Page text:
From a tense Sunday evening right through to the early hours of last Wednesday morning, the world of football experienced a whirlwind 72 hours, like it had never seen before.
12 clubs, including the English contingent of Liverpool, Arsenal, Manchester United, Chelsea, Manchester City and Tottenham announced that they would be forming a breakaway league.
Alongside Spanish giants Real Madrid, Barcelona, Atletico Madrid and Italian outfits, Inter Milan, AC Milan and Juventus the creation of the European Super League threatened domestic football as we know it.
Gone would be the magical days of smaller clubs challenging the bigger clubs and upsetting the odds. Sporting mythology and upsets thrown out of the window. A league of the rich, where the same powerful teams would constantly compete, were attempting to bulldoze its way into changing the football landscape.
Luckily, the reaction across all fan bases was ultimately more powerful in killing off these evil ideas of greed and inequality, but it was not without emotion and some form of verbal protest.
The 12 founding members alongside three other permanent members would make up the 15 teams that would be a permanent fixture in the ESL. This means there would be no footballing concept of relegation and promotion, vital to the entire sporting dynamic of disappointment and achievement.
The other five teams would then be invited or a special formula would be used. Although Florentino Perez, other owners and the members of the top six actually missed this key detail out. Almost as if it was an after thought to fill in at a later date.
This lack of appreciation for the other five teams making up this crazy tournament shows how disrespectful these so called European Super League giants have been to the rest of the football community. Almost an us above you arrogance, that I personally loathe.
As for the format, the 20 teams would be split into two and the top four of each would then progress to a quarter finals knockout stage. Sound familiar? It certainly sounds a lot like the Champions League but with a more greed driven vibe.
The proposals would certainly end any participation in the Champions League and thus throw Europe’s premier elite competition into disarray.
The announcement was met by a fierce public backlash on social media platforms Twitter, Facebook, Instagram and online. News media outlets also didn’t like the idea seeing it as elitist.
For three whole days, fanbases were united in a way never seen before. The sheer idea would kill the football pyramid in this country as we know it. Essentially destroying every fan’s dream of seeing their team one day challenge to get into the best league in the world, and to win trophies.
Teams such as Leicester City (currently third), West Ham United (currently fifth), Everton (eighth) and also Aston Villa, Leeds United and Wolves would be completely obstructed and have nothing to play for. All of which have challenged the so called elite and have provided a refreshing change.
The underdogs in sport winning, most famously Wigan winning the 2013 FA Cup for example, moments like this would be near impossible.
We also saw politicians such as Prime Minister Boris Johnson, Labour leader Keir Starmer, Oliver Dowden Secretary of State for Sport, Media and Culture, as well as the Liberal Democrats all coming together to support the fans and the football community. And since when did they ever agree on anything!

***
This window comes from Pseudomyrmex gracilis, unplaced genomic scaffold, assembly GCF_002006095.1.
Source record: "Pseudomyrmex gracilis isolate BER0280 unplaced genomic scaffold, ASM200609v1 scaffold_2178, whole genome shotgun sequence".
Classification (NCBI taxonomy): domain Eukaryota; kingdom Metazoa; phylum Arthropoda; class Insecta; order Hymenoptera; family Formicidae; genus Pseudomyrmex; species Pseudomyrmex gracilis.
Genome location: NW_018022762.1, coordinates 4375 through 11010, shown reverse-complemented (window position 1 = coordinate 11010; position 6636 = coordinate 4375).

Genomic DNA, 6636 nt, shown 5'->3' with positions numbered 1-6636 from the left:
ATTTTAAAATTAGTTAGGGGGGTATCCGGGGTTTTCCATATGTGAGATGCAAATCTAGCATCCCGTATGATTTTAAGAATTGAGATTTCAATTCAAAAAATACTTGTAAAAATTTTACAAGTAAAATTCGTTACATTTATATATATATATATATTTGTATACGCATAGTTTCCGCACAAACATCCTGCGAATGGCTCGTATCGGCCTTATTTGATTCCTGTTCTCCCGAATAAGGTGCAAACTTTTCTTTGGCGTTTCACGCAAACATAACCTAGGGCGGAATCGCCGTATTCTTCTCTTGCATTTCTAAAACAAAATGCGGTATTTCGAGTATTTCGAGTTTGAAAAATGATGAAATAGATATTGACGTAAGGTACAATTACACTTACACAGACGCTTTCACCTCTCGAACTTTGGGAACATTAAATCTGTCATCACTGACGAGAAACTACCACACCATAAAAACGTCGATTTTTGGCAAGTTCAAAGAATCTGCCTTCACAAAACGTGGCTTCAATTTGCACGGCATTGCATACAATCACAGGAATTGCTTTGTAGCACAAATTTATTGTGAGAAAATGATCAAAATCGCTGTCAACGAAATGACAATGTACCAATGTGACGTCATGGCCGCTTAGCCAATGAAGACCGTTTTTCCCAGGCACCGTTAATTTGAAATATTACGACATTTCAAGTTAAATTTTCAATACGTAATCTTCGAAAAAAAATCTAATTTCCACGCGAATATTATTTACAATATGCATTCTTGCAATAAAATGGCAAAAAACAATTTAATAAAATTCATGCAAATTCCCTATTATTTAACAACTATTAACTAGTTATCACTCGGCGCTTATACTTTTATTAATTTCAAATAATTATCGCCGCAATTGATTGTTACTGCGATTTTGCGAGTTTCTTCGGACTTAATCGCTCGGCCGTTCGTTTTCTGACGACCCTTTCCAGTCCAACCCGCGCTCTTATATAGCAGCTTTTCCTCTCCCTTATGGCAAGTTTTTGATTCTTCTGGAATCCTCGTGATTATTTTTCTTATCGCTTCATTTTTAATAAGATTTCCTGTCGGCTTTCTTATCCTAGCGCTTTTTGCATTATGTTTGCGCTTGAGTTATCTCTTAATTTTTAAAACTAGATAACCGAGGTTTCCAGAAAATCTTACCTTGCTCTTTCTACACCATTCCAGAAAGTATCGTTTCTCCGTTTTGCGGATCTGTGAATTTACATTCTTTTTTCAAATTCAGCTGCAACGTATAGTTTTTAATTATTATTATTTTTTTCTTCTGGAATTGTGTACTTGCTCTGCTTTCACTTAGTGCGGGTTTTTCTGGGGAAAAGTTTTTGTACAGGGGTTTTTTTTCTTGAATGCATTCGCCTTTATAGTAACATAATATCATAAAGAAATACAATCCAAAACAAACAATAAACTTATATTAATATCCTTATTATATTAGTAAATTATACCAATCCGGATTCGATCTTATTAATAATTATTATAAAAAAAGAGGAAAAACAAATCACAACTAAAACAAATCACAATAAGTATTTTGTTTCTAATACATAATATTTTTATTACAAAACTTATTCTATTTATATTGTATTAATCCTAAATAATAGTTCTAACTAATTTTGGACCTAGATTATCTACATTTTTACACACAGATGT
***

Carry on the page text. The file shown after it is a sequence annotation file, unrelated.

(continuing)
Meanwhile, Prince William, an Aston Villa fan, French President Emmanuel Macron, Sky News pundits Gary Neville and Jamie Carragher, and former Manchester United and England star David Beckham also condemned the idea.
Liverpool manager Jurgen Klopp and vice-captain James Milner came out before and after the draw against Leeds United to condemn the ESL. This led to a cataclysm of Liverpool players coming out on social media supporting the fans and the public.
Although it appears that the club has asked players to since delete these posts.
Owners driven by greed
Fans, at the end of the day, are normal working people. In the pandemic people have become unemployed, have struggled to put food on the table for their families and yet English football’s big six thought it was okay to take advantage of the very people that keep them in business and keep their revenues turning.
The pandemic actually made these owners more selfish and greedier, not more thoughtful, or giving, or down to earth, which many of us have become as a result of this life changing event.
It’s clear that with profits of $400 million being promised to the founding 12 teams and the heavy backing of American investment banking company JP Morgan Chase, this was their sole motivation.
They would then use streaming sites such as Disney Plus, Facebook and Amazon Prime to increase their revenue and become unstoppable, entrenching their dominance within the game as we know it.
The sheer pressure from fan bases, politicians, pundits, former players and the media was enough to make the idea collapse.
Protests outside Stamford Bridge ahead of Chelsea’s dull 0-0 home draw with Brighton eventually saw them as the first Premiership team to withdraw from the plans, alongside Manchester City.
A few hours later the other four, Arsenal, Liverpool, Manchester United and Spurs, all held their heads in shame as they too accepted defeat.
Liverpool owner John W Henry issued a grovelling public apology.
In an embarrassing climbdown, these teams realised the amount of reputational damage it was causing them. Trust itself, may in fact, for some supporters, be impossible to get back.
Eventually, Spanish giants Atlético Madrid and Italian pair AC Milan and Inter Milan also pulled out.
With nine teams ending their ESL involvement, the power of the fans can never again be underestimated.
Owners under pressure
Fans are still angry about this and rightfully so. At the weekend, over 1,000 Arsenal fans descended on the Emirates in an attempt to make their displeasure known towards their American owners.
Man United fans gathered outside Old Trafford to do the same against the Glazers.
Meanwhile, #FSG out has been trending widely amongst the Liverpool fanbase who feel that owner John W Henry has simply been after money and profits this entire time, instead of caring about the football club.
There is also a belief amongst the fanbase that he and FSG have failed to invest in the team in the past two and half seasons.
#Levyout has also trended amongst the Spurs fan community who feel that the businessman has also put himself first and unfairly sacked cult hero Mauricio Pochettino, who got them to the 2019 Champions League final, challenged for trophies and consistently got them in the top four. The Argentine was also popular amongst players and fans.